Kawasaki Z750E Road Test
So not surprisingly, the factory's late entry into the 750cc sports arena, even tougher now since the entry of Suzuki's sixteen-valve four alongside Honda's similar offering, meets the opposition head on.
But Kawasaki hasn’t take taken the same all-guns-blazing super-high-technology approach as either of the other two factories. Instead they've made their new Z750E four relatively light and simple. Basically the bike is a bored out Z650 with a slightly modified frame. So the new seven-fifty weighs about the same as the six-fifty, 462 1bs dry making it 461b lighter than Suzuki's GSX750 and a whacking 581b lighter than the Honda CB750. That gives the Kawasaki a significant advantage in handling since the bike is still very compact as well as placing it slightly ahead of the Suzuki in its power-to-weight ratio.
The Z750E's cylinder bores are 4mm larger than the Z650 at 66mm which with the same stroke of 54mm give gives a capacity of 738cc. To improve the breathing of the double overhead cylinder head, the valve sizes are increased and the angles changed to suit the larger bores while the timing of the valves is lengthened to 30/60-60/30 from the six-fifty's 22/52-60/20 giving 270 degrees of inlet and exhaust opening from 264 and 260 degrees respectively.
The result is that the Z750E is significantly more flexible and higher revving, developing its maximum power of 74 bhp at 9,000rpm from the Z650's 64 bhp at 8,500rpm. And to allow that extra power to be more effectively used the engine breathes through a quartet of 34mm constant-vacuum Keihin carburetors instead of 24mm piston-slide types.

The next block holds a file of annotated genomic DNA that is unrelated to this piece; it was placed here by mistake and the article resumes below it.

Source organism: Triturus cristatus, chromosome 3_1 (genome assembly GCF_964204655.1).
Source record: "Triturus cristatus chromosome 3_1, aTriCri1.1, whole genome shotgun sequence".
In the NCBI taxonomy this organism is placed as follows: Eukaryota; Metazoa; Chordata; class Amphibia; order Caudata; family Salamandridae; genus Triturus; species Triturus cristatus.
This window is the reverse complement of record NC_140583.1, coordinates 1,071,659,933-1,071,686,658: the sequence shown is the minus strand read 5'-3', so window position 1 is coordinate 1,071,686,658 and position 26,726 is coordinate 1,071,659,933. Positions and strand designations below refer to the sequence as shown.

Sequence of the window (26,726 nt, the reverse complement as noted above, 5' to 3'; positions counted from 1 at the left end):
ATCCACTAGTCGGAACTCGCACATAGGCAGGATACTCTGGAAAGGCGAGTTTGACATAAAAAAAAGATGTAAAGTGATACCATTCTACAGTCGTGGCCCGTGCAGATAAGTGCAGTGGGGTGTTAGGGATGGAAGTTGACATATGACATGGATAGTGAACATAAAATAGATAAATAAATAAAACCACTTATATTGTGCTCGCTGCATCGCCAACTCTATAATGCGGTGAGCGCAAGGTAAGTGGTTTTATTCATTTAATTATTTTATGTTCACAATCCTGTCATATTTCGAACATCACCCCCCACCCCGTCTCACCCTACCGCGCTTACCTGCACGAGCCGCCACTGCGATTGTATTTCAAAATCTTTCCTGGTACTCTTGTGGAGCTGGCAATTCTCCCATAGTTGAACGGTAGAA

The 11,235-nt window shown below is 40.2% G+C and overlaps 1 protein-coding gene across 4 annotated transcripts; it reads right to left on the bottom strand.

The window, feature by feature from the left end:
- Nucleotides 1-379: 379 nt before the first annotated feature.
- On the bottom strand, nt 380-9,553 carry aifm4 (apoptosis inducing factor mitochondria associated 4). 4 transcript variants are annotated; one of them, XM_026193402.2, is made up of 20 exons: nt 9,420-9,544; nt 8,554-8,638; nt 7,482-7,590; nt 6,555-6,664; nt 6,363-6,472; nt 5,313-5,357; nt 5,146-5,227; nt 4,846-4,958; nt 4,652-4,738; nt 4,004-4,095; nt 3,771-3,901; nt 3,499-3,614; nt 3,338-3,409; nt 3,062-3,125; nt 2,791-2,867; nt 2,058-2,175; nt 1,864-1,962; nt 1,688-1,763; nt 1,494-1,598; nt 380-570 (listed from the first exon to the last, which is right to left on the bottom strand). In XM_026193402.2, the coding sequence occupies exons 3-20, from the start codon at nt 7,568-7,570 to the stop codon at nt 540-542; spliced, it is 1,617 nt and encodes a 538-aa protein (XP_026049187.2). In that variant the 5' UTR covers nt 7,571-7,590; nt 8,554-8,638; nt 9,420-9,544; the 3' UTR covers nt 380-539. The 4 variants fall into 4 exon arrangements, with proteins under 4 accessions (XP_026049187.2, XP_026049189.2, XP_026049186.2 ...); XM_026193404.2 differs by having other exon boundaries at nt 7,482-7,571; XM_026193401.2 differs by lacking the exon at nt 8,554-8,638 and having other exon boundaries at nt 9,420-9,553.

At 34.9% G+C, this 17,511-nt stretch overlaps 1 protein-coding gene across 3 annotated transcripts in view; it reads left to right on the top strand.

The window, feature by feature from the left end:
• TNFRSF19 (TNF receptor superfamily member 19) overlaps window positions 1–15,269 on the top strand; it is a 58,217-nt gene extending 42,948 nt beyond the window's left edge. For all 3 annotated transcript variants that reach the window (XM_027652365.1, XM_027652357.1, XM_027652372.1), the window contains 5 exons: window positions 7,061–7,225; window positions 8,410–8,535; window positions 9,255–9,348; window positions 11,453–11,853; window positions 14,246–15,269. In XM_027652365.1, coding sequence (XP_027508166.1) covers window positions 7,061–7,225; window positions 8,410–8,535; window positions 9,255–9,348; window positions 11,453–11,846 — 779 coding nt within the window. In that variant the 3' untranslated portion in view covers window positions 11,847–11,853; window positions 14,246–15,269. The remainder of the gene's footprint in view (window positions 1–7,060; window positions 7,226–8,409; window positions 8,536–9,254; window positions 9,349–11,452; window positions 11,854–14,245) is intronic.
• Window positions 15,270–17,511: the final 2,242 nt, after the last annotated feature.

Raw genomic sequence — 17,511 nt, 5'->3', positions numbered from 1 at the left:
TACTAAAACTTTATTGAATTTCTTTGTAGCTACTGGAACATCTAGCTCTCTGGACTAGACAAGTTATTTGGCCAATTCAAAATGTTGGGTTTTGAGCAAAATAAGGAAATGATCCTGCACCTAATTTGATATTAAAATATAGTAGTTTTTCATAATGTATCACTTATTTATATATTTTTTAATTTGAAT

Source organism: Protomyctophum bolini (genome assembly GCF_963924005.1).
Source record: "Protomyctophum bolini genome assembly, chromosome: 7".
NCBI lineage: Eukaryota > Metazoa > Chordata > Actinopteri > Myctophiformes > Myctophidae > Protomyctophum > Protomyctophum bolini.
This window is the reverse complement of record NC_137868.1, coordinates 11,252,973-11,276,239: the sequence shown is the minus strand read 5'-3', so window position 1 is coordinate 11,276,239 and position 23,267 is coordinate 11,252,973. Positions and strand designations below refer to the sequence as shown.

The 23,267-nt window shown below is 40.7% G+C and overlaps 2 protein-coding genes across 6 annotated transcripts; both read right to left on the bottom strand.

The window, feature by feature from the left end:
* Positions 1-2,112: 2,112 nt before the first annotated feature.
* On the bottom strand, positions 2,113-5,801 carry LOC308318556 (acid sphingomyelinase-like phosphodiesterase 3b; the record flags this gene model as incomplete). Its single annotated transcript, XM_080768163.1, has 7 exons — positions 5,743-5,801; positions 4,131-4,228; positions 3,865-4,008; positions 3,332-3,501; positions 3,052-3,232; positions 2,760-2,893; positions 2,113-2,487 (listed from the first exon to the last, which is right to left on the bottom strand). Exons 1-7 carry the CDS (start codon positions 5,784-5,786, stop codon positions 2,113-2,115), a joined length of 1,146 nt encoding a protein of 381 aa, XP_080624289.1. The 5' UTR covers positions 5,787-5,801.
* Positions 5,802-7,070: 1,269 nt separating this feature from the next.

If you think the new Kawasaki should therefore be a flyer, then you're right. When I rode the machine recently at Donington Park the acceleration was on a par with the Z1000 up to 80mph, which gives the impression that both Honda and Suzuki have got a fight on their hands — and from a bike that's just a modification from an earlier model.
Gearing has been raised slightly from the 650 by the use of a higher final drive ratio, 33/13 that gives 120mph at peak power revs. The red line is at 9,500rpm, so if the engine will rev out in top the bike should reach the claimed 126mph top speed. Internal ratios of the gearbox remain the same but we are worried about the use of a 13 tooth gearbox sprocket — it's far too small for comfortable chain life.
With all the extra power you would also expect the Z750E to be a lively handler. And on a race track it does feel that way. But Kawasaki have uprated the suspension by the use of air pressure to supplement the coil springs in the front fork and have fitted rear units with four-way adjustable damping as well as spring preload adjustment.
The spring rates are hard, as you might expect of a super sporting machine, and the ride is on the rough side. But this means that the bike doesn't squat during cornering and the bike can be leant to amazing angles without grounding. The Dunlop Gold Seal tubeless tyres give the first hint of a limit when powering hard out of a corner with slight drifting but it is perfectly predictable and the throttle control is delicate so control is better than on the 650.
What was true about the Kawasaki 750 was that it felt exciting. It may be due to the fact that there is a lot of power in a small motorcycle — a perfect recipe for fun (vis the Yamaha RD400). But it is short with a 55.9in wheelbase (helping the cornering) and the steering is taut and positive, using the same geometry as the 650.